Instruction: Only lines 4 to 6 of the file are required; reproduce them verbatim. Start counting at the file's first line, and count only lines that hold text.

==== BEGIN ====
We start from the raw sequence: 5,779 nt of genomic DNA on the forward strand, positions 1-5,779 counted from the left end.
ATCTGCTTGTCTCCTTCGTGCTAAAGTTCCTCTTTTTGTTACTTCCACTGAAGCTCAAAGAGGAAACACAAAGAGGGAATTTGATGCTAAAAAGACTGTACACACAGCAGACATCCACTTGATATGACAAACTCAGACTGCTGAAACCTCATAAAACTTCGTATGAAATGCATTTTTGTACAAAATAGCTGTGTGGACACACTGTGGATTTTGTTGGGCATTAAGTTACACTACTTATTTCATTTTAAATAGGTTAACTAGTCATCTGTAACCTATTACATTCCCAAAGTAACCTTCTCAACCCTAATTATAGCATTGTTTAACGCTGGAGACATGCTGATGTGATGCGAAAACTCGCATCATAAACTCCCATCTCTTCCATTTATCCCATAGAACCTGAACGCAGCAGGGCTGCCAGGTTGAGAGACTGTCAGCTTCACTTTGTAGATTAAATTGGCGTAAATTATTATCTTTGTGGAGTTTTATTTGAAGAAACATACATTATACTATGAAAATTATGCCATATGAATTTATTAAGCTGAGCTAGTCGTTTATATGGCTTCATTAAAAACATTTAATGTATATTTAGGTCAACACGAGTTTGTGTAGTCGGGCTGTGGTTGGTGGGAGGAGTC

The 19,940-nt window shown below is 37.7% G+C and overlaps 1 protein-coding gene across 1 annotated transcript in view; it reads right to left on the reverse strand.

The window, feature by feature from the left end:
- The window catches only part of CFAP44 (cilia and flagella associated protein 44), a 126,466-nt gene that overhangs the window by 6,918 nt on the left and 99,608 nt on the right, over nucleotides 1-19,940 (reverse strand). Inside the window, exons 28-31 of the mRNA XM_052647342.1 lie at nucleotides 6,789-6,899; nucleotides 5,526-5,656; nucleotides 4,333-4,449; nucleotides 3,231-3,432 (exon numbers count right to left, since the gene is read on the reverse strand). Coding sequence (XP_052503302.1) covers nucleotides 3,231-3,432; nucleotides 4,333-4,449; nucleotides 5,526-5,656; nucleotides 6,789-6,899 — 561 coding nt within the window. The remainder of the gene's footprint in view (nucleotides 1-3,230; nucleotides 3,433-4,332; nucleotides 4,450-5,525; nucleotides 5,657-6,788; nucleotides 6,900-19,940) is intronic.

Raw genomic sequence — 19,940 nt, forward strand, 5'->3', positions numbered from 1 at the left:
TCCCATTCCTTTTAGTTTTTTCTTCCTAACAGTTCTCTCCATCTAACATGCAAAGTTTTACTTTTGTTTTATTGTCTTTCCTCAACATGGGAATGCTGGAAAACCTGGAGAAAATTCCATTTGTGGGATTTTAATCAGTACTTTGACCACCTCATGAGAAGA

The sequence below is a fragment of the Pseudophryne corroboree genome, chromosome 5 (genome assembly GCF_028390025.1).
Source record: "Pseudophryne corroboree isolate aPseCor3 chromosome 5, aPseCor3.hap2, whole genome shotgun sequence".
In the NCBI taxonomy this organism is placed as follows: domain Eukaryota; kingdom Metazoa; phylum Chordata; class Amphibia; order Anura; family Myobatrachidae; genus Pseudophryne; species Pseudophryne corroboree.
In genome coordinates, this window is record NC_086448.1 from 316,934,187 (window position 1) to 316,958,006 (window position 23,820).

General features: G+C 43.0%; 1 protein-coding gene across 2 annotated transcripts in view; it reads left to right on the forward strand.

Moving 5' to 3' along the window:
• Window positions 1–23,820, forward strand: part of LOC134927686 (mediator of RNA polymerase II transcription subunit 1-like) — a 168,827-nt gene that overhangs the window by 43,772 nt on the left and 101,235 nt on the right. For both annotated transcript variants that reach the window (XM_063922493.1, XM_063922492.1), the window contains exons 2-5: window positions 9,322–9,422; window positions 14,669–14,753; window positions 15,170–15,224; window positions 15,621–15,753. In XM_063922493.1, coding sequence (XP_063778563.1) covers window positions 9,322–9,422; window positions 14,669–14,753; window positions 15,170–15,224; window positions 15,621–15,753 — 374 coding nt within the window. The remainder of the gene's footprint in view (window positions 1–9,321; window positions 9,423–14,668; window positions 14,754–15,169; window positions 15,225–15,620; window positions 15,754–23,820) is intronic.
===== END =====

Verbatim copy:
The window, feature by feature from the left end:
- The window catches only part of CFAP44 (cilia and flagella associated protein 44), a 126,466-nt gene that overhangs the window by 6,918 nt on the left and 99,608 nt on the right, over nucleotides 1-19,940 (reverse strand). Inside the window, exons 28-31 of the mRNA XM_052647342.1 lie at nucleotides 6,789-6,899; nucleotides 5,526-5,656; nucleotides 4,333-4,449; nucleotides 3,231-3,432 (exon numbers count right to left, since the gene is read on the reverse strand). Coding sequence (XP_052503302.1) covers nucleotides 3,231-3,432; nucleotides 4,333-4,449; nucleotides 5,526-5,656; nucleotides 6,789-6,899 — 561 coding nt within the window. The remainder of the gene's footprint in view (nucleotides 1-3,230; nucleotides 3,433-4,332; nucleotides 4,450-5,525; nucleotides 5,657-6,788; nucleotides 6,900-19,940) is intronic.

Raw genomic sequence — 19,940 nt, forward strand, 5'->3', positions numbered from 1 at the left: